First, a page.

When I wrote Rev, I really enjoyed going into the Church of England and learning about that world and then hopefully presenting it in an entertaining and revealing way. And it’s been the same with this.
The nature of the clash between Sam Houser and Jack Thompson threw up so many interesting contemporary issues that it was irresistible as a project.
Amongst others, the story is about the tension between freedom of speech and a need to protect kids; it’s about the clash between an older generation and the young; and about the difference between European attitudes to sex and violence as opposed to American ones. It’s a story that asks whether these violent video games can affect people’s minds and behaviour – and that’s not a question I think we’ve fully answered as a society.
We’ve been incredibly lucky to have Dan Radcliffe play Sam Houser. He’s perfectly caught Sam’s mixture of drive and wit and obsession. I genuinely think it’s his best performance in a film. And we’ve been equally lucky to have Bill Paxton play Jack Thompson. Bill is one of the best American actors of his generation – I think he’s done more than 80 movies, many of them household favourites. I think he really enjoyed having such a rich, complicated, driven, sometimes contradictory character to play. It’s been a dream to work with these two top-drawer actors.
It’s been a staggeringly ambitious and exciting project for the BBC to take on, not only due to its subject matter. There’s a huge cast of characters. The scale and sweep of the piece in its locations and settings is really unusual. The story takes place in New York and Miami and Alabama and San Diego. In order to achieve all of those places in one place, most of the film was made in South Africa. However, the director Owen Harris and his team did an extraordinary hit-and-run visit to New York where I think they shot for about 20 hours straight to get as much out of one day as they could.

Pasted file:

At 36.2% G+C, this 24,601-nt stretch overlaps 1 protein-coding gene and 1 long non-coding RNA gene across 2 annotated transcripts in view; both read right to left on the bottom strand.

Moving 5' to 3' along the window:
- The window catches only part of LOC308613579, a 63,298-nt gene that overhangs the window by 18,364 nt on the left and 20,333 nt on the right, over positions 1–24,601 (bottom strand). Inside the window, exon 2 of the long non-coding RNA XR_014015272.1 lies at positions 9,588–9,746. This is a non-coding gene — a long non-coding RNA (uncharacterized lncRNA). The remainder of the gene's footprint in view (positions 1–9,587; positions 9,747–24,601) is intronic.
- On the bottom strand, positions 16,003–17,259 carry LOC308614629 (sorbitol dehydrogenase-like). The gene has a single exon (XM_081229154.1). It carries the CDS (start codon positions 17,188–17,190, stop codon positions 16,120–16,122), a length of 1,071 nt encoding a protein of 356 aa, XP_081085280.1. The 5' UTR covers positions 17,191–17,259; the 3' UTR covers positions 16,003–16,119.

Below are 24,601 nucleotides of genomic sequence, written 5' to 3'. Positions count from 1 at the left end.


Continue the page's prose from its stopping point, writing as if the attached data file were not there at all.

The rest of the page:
Owen is one of the most sought-after and talented TV and film directors around – and we were very lucky to have him on the project. He’s given the story an exceptional filmic scale and look – with an energy that matches the game that it’s about. And at the same time he’s delivered a compelling, nuanced drama about two extraordinary real men.
He’s been supported by a brilliant producer Jim Spencer and by an amazing crew, some from the UK, many from South Africa. DOP Gustav Daneillson, designer Nick Palmer, costumer designer Susie Coulthard and their teams have done a fabulous job. Vince Pope, who composed the music, and Peter Christelis, who edited, have been brilliant. These are all people at the top of their craft and it’s been a joy - often an education - to work with them.
We’ve been wonderfully supported by Executive Producer Mark Hedgecoe. Many thanks also to the research team – led by Factual Producer Dan Parry. The film has had a huge amount of factual work behind it and they made that process easy and very productive.